Perhaps, I'm one of the lucky ones. I'm part of that rare subgroup of Americans; the 36-42% (depending on your source) who is a passport-toting world traveler. Yep, I keep my passport in my possession at all times. Heck, I'll travel to go the far ends of the earth in a spur of the moment.
If you believe that this is not fake news, on Thursday, January 11, 2018, multiple outlets cited President Trump declaring that Haiti and some African countries as being "shithole nations." In the presidents meeting with both Republican and Democrats, he allegedly also spoke disparagingly of El Salvador in a similar context.
Shame on you Mr. President there is beauty everywhere in people and places. Is this the message that we want to give struggling, hard-working people in perhaps lesser prosperous nations? For my two cents worth, "shithole nations" don't exist.
When I was 16, my parents took me on a Caribbean cruise. One of the stops was Haiti. Except for my summers spent in Greece, with me shaking off the parental units via ferry rides to Italy and beyond, Haiti was one of the first nations that I visited.
I can still remember the kindness of the Haitian people who brought us into their homes for a cold beverage. Sure, they wanted us to buy souvenirs and knickknacks, but that remains the norm of the locals and cruise ship passengers arriving on Caribbean Islands.
In my 30s, I went overland from Nairobi to Cape Town. I speak first hand when I say that the proud nations of Kenya, Tanzania, Malawi, Mozambique and South Africa are not "shithole nations." In every new destination, I was greeted by kind and loving people.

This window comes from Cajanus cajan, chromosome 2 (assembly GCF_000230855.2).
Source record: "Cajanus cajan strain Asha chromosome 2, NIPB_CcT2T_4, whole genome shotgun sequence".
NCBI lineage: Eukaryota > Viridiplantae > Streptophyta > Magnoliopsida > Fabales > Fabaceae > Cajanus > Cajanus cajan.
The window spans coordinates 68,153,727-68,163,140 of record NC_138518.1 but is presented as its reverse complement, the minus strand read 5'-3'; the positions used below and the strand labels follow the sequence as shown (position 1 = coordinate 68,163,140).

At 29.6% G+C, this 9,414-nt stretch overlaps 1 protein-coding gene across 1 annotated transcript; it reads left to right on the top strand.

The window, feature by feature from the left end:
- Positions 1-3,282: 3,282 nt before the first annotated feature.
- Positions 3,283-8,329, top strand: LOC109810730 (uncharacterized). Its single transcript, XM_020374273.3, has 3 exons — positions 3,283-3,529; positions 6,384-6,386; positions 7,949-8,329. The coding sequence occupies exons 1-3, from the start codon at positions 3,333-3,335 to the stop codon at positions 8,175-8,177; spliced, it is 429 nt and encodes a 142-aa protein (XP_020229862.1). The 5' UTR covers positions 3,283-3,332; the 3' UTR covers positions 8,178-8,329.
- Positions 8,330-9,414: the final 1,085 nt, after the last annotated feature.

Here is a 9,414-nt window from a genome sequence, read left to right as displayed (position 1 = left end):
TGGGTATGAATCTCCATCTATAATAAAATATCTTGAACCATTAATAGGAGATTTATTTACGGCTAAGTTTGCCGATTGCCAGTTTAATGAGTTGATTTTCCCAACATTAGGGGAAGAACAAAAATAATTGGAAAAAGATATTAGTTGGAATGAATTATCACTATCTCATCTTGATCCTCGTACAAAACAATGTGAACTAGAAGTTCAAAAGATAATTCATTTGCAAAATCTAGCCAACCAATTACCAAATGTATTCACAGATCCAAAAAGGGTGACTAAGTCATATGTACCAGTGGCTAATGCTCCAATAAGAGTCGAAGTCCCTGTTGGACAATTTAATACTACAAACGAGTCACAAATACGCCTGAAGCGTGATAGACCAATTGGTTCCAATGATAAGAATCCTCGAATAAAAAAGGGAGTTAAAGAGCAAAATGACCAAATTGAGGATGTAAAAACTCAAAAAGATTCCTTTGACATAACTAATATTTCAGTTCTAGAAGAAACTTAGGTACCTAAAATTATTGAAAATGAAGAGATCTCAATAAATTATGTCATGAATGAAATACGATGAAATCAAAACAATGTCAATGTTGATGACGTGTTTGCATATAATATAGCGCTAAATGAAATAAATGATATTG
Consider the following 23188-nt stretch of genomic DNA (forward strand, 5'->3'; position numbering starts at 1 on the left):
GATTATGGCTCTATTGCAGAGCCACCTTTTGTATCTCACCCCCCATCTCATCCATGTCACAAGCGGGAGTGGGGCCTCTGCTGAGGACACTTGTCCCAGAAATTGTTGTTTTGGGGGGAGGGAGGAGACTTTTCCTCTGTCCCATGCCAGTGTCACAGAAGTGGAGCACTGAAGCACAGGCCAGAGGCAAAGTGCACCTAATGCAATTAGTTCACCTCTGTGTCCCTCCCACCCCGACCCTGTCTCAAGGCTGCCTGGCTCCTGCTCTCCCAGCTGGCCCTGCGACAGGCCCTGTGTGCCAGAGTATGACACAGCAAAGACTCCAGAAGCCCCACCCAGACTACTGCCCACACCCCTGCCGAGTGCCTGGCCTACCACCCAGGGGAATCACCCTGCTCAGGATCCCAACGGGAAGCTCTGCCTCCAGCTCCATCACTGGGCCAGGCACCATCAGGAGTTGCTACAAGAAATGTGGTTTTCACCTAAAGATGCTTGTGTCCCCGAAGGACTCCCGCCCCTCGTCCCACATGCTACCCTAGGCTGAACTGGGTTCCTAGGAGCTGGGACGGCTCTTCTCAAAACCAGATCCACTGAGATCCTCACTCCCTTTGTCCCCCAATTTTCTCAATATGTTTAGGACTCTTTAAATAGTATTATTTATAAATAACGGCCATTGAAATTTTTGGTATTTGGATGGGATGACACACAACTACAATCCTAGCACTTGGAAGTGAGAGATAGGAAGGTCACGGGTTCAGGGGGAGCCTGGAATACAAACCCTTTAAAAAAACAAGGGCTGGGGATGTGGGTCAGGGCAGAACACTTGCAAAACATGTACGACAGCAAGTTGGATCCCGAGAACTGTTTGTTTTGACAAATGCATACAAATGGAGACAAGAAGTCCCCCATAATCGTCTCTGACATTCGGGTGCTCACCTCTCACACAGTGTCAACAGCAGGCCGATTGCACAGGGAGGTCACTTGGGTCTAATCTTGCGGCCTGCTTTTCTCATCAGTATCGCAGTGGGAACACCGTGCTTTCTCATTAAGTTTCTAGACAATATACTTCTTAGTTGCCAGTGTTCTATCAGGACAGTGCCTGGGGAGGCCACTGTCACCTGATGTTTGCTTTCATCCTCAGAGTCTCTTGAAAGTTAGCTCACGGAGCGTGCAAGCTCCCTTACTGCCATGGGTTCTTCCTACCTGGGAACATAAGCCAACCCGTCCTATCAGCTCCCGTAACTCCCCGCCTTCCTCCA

I spend part of my year in Puerto Vallarta, Mexico. President Trump has had a field day bashing Mexico as the land of “murderers and rapists.” I'm overwhelmed by how friendly and cordial the Mexican people are.
Honestly, is there a "shithole place" in the world? I've now touched down on close to 100 countries and discovered one key component of what travel teaches us, that is that 99% of humans are good, hard-working people just like you and I who have no interest in harming you.
Travel teaches us that we're all much more the same than different.
Most humans strive to keep a roof over their heads, food on the table to feed a family, and a quest for their children to receive the best education possible.
Even in the most desolate destination, I can pull out the good in a place. It might be a beach, a mosque or a sunset. Even more likely an encounter with local inhabitants who I was fortunate enough to share a spot of tea or a cold brew and conversation over a meal.
The fact remains that there are no "shithole nations" and only a small number of "bad people" out there, but they are few and far between.
As the so-called leader of the free world, we must inspire people who might be less fortunate to not to despair to have hope and to rise above adversity, and that too many times people do succeed.
What kind of message of optimism are we sending out to the world by trashing a whole population as being a "shithole nation?"